At the end of November, Mr Anonymous added the following comment to my post:
I gotta ask, would a .308 not be adequate or ideal in brush country such as in North Idaho. A .308 in such a difficult area to hunt (I.E. brushy, hills, steep, limited visibility, potential to spook bear / wolves, etc.) seems ideal and the obligation for a clean kill at short ranges could easily be met, 150 yards or less seems highly likely with a decent hunter / shooter with such a caliber and a short distance. A semi-auto like an AR would also allow for faster follow up shots in case a second shot is necessary. I am a younger hunter and a combat veteran and feel more comfortable with the AR platform that bolt rifles. Any input would be greatly appreciated as well as suggestions for ammo.
Dear Mr. Anonymous,
Here are my thoughts.
The .308 in an AR-type rifle would do the job, as long as the shooter is a marksman and not simply a bullet-launcher.
|1903A3 30-06 and Rem 700 300 Win Mag|
However, I do not believe it to be “ideal.” If I were hunting the same territory, I would use my 30-06, loaded with 220 grain round-nose, soft pointed bullets. That rifle is a M1903A3 that my grandfather sporterized in the 1960s, and has a 4x scope. Alternatively, I would use my .300 Winchester Magnum (Remington 700 BDL) loaded with 200 or 220 grain softpoints, with the 3x9 scope set at 3x.
As for the usefulness of a semi-auto and follow-up shots, I find that the first shot is the most important. If it is bad, then each successive shot is usually just as bad. In the highpower competition game, bolt guns shoot along side semi-autos and the difference in score is mostly attributable to better sights and triggers on the bolt guns, faster lock times on the bolt guns and “who” is shooting the respective weapons. It shouldn’t take any time or thought to operating a bolt, and the next shot will usually be taken through a different “hole” in the underbrush.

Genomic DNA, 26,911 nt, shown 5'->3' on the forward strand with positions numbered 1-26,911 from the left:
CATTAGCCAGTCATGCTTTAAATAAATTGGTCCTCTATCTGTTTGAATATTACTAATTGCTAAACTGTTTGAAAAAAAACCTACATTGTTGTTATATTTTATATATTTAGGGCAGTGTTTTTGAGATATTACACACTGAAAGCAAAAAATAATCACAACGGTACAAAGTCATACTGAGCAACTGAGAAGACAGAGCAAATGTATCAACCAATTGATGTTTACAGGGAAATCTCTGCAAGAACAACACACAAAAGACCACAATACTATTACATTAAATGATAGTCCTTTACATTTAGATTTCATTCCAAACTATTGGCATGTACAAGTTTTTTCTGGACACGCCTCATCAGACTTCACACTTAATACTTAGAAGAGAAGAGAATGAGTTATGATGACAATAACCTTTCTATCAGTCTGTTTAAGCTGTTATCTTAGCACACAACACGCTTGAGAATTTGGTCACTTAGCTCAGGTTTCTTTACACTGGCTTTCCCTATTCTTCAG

|Shooting an M16A1 in 1987 I Corps Combat Matches (photo from front page of Sports Section, 4 Feb 1987, Tacoma News Tribune).|
I’m not a combat veteran, but have fired thousands of rounds through ARs in the Army and as a civilian highpower competitor. Like you, I feel more comfortable shooting ARs than any other rifle. Having said that, I should add shooting a variety of rifles can make you a better shooter. In 1987, I was the first place marksman in the 9th Infantry Division, the second place marksman in I Corps, and was attached to the 6th Army Marksmanship Training Unit. Matches before the 6th Army were with M16A1 that only stabilized 55 grain bullets. Everything at 6th Army was with M14s and 168 grain bullets. Shooting is shooting, but shooting a rifle that kicks means learning new positions and techniques, which are great for becoming a better shooter.
|Shooting M14 at Fort Ord, California, with 6th Army MTU, 1987.|
As a civilian, I started with an M1A, but changed to an AR, then to an AR-style “space-gun,” then to a bolt rifle. Each change caused me to reevaluate my positions and shooting style; and, they all help me progress to being a better shooter—even when I returned to an AR.
|Progression of my civilian match rifles, excluding my M1A.|
Here is what the text, Competitive Shooting by A.A. Yur’yev, edited by Gary Anderson, says about using various activities to enhance one’s training:
[ . . . ] the shooter must strive in his training to vary his different shooting exercises as much as possible, since this increases his ability to subsequently master new motions faster and to improve on the accomplishment of those already known. In the final analysis, this ensures the improvement of competition results and their consistency under different shooting conditions (pg 311).
Much of what I have said applies to shooting competitively, and hunting is a competitive sport. If it were people would spend more time practicing and experimenting to achieve superior results.
Hope this helps.